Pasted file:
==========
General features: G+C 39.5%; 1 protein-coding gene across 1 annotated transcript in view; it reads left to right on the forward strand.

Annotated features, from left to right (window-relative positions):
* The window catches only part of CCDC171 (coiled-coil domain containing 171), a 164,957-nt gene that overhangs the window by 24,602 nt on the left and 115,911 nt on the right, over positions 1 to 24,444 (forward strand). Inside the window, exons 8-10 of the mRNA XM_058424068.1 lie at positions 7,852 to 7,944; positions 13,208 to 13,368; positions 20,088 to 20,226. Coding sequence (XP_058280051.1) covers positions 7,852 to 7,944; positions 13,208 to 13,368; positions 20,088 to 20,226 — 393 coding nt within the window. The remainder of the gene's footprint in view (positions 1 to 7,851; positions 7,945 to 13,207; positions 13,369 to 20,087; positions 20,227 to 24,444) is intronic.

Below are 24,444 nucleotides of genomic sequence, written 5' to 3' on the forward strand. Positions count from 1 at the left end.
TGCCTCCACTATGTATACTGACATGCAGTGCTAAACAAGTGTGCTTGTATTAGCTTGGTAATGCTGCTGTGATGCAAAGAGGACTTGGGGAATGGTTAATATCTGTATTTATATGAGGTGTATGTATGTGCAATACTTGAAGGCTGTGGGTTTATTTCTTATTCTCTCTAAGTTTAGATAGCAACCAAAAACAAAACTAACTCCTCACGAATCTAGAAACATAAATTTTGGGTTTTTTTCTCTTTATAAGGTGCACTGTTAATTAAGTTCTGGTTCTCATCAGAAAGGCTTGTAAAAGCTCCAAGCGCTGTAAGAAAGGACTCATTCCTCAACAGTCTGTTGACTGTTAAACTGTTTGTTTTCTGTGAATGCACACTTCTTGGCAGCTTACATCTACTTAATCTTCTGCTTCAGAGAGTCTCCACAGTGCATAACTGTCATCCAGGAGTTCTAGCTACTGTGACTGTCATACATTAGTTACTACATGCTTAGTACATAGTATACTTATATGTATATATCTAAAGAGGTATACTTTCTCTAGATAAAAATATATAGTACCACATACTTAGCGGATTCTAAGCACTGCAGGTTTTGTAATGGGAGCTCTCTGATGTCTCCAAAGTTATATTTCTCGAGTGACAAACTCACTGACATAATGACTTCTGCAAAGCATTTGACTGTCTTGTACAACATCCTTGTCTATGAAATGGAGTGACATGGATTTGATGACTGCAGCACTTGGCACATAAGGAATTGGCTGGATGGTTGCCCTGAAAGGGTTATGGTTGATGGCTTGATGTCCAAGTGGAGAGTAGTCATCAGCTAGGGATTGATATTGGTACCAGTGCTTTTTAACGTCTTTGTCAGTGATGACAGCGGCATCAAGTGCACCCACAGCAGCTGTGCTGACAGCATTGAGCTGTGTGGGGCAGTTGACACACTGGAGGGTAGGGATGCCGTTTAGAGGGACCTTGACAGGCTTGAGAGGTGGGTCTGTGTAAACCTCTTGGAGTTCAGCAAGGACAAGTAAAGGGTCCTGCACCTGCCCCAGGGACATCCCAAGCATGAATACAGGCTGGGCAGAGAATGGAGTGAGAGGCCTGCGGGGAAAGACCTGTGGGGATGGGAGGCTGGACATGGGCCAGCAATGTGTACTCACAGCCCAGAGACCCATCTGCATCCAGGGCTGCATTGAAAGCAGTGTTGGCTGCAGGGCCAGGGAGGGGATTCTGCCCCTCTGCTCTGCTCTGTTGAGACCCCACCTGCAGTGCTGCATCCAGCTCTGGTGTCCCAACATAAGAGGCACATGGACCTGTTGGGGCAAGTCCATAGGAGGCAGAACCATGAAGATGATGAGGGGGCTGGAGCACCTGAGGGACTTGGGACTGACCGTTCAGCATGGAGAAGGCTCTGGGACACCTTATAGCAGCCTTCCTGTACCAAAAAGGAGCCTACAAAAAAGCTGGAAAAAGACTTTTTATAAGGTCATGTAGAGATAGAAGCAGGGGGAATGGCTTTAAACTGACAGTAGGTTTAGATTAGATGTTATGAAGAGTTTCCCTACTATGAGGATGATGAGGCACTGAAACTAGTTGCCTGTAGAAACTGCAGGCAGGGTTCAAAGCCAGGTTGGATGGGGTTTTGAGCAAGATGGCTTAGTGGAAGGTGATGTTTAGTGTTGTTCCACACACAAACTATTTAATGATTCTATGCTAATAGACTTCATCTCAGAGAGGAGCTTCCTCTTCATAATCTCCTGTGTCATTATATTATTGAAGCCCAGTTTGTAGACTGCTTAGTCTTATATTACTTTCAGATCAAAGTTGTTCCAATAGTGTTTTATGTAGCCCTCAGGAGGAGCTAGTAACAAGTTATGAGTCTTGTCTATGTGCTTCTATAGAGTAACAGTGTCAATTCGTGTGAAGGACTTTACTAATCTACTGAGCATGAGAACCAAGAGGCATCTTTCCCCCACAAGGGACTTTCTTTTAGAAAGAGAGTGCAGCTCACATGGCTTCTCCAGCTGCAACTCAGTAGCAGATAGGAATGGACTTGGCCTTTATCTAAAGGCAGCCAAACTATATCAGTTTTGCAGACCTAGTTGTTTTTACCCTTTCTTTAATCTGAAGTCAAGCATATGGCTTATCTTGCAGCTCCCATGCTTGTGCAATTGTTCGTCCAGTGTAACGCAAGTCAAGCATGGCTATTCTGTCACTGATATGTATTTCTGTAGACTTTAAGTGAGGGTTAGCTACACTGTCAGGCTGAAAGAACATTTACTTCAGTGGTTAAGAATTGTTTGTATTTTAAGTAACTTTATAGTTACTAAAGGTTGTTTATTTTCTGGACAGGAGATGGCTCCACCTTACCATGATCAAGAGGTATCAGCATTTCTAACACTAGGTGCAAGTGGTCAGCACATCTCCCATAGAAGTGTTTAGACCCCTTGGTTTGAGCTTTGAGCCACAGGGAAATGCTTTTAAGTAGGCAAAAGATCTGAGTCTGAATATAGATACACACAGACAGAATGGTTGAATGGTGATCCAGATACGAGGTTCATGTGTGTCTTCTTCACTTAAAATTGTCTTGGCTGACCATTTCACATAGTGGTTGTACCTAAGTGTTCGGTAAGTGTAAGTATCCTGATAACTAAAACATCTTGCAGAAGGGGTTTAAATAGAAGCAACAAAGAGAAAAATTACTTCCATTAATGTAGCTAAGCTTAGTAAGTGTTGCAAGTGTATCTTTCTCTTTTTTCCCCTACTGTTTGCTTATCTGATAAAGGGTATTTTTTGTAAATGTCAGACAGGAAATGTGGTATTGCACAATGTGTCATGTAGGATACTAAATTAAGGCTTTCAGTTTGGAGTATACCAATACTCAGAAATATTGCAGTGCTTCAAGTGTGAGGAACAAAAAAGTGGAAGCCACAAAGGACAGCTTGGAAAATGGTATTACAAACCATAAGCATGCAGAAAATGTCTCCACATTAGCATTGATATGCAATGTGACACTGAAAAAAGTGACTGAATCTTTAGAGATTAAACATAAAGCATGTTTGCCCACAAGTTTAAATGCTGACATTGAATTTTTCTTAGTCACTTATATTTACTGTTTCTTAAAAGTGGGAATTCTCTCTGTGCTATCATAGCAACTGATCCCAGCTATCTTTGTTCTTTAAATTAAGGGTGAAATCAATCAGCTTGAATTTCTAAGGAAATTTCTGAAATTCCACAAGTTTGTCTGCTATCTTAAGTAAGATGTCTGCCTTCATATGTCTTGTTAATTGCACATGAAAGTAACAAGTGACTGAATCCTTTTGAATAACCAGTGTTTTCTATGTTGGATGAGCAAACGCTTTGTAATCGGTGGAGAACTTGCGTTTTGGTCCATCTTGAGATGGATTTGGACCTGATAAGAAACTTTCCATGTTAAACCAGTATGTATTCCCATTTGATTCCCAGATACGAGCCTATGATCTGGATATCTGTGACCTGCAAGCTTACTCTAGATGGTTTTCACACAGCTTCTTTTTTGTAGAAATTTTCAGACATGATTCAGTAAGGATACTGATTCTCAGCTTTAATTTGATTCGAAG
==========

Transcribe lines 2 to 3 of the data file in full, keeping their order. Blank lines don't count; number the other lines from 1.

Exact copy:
Annotated features, from left to right (window-relative positions):
* The window catches only part of CCDC171 (coiled-coil domain containing 171), a 164,957-nt gene that overhangs the window by 24,602 nt on the left and 115,911 nt on the right, over positions 1 to 24,444 (forward strand). Inside the window, exons 8-10 of the mRNA XM_058424068.1 lie at positions 7,852 to 7,944; positions 13,208 to 13,368; positions 20,088 to 20,226. Coding sequence (XP_058280051.1) covers positions 7,852 to 7,944; positions 13,208 to 13,368; positions 20,088 to 20,226 — 393 coding nt within the window. The remainder of the gene's footprint in view (positions 1 to 7,851; positions 7,945 to 13,207; positions 13,369 to 20,087; positions 20,227 to 24,444) is intronic.